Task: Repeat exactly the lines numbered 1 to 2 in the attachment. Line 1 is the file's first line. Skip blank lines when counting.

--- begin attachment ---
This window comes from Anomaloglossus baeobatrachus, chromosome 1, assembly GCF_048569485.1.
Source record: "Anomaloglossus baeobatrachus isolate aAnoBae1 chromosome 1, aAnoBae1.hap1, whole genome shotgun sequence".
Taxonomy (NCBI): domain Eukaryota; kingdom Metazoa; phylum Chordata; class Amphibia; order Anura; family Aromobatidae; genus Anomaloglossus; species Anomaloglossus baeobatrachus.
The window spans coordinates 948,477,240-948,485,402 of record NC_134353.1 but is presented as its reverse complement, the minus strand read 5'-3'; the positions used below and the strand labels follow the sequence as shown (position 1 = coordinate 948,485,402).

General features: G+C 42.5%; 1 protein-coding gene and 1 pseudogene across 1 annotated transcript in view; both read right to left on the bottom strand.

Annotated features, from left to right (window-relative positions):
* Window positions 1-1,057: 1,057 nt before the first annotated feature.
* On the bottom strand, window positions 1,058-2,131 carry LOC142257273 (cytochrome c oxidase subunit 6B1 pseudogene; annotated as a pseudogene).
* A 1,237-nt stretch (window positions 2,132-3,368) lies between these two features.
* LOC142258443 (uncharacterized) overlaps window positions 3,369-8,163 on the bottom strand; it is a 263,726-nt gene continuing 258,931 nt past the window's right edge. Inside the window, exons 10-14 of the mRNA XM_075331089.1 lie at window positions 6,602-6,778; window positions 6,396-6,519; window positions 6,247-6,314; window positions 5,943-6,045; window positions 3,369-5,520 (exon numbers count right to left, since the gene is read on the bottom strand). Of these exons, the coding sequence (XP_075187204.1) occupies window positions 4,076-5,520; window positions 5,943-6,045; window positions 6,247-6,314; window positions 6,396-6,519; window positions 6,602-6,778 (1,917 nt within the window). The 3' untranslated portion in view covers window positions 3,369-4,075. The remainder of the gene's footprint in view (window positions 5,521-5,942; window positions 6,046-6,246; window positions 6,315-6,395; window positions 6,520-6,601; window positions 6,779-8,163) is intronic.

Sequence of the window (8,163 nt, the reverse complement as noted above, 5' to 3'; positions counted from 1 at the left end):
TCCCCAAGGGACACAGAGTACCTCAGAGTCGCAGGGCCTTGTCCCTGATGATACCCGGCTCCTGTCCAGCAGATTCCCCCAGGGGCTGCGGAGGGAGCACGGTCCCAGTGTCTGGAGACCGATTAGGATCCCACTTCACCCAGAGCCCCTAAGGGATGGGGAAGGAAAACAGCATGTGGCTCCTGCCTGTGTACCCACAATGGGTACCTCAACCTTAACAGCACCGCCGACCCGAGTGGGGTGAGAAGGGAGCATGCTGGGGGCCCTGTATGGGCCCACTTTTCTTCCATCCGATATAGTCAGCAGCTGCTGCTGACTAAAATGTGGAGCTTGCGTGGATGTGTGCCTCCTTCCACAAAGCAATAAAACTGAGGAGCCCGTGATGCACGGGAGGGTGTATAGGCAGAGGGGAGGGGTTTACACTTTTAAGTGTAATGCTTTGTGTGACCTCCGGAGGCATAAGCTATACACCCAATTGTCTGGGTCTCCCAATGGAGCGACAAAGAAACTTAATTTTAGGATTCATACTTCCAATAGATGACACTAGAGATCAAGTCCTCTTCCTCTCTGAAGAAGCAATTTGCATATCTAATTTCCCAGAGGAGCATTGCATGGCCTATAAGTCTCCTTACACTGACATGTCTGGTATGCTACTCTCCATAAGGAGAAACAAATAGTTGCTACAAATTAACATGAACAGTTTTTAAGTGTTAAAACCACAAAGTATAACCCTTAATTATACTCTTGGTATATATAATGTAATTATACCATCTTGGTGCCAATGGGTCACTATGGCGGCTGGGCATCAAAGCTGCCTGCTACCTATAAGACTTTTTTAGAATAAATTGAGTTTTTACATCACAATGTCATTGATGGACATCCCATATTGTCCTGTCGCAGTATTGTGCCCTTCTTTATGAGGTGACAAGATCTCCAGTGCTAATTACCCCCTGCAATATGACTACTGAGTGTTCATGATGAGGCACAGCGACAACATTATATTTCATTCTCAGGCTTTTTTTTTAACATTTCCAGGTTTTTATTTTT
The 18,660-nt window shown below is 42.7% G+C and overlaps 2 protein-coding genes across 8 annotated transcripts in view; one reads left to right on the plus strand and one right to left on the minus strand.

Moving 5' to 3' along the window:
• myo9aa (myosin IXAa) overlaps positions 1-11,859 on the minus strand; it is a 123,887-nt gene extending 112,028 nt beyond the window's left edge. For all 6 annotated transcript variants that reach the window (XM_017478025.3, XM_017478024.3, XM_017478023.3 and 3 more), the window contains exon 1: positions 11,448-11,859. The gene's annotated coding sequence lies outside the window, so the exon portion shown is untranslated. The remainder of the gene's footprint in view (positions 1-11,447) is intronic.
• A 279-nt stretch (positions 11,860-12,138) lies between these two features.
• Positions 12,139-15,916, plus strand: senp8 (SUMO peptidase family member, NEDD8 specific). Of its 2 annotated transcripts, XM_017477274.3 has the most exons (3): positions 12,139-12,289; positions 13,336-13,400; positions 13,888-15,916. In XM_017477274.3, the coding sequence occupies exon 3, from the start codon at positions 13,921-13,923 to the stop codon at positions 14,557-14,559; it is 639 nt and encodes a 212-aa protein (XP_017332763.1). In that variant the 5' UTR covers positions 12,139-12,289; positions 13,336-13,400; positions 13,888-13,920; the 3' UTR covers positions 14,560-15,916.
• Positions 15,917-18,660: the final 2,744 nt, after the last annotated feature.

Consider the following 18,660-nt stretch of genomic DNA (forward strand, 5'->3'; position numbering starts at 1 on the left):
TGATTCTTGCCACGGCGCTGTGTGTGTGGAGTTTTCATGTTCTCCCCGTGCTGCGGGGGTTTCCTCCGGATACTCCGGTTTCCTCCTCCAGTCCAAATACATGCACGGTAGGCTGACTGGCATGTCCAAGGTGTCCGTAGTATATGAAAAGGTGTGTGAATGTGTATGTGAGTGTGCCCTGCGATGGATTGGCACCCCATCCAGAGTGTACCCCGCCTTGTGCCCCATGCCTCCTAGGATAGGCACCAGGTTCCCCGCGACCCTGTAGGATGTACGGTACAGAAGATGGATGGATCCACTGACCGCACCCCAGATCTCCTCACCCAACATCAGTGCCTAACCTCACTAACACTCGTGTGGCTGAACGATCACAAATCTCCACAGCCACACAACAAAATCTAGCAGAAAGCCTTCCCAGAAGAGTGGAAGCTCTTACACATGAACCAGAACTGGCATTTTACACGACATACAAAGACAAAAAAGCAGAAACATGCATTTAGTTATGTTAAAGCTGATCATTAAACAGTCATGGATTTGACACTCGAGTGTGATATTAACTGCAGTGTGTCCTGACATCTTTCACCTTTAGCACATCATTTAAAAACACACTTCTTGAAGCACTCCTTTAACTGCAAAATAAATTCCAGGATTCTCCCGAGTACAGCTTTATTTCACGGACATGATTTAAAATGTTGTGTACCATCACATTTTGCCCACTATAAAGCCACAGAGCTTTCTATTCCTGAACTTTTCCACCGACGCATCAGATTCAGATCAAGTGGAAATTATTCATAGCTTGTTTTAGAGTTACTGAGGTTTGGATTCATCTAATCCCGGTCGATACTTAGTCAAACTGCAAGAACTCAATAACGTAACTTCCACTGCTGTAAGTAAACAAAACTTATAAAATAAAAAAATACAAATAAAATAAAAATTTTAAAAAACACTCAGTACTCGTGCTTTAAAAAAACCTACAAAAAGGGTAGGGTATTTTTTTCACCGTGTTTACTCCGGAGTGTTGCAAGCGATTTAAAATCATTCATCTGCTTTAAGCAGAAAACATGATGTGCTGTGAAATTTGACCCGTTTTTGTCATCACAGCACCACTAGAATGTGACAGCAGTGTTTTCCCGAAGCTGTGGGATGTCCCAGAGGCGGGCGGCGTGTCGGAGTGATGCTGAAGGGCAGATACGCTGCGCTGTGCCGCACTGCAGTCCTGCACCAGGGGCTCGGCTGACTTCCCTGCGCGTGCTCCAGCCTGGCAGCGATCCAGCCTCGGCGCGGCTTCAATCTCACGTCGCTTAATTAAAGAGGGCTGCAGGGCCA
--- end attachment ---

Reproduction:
This window comes from Anomaloglossus baeobatrachus, chromosome 1, assembly GCF_048569485.1.
Source record: "Anomaloglossus baeobatrachus isolate aAnoBae1 chromosome 1, aAnoBae1.hap1, whole genome shotgun sequence".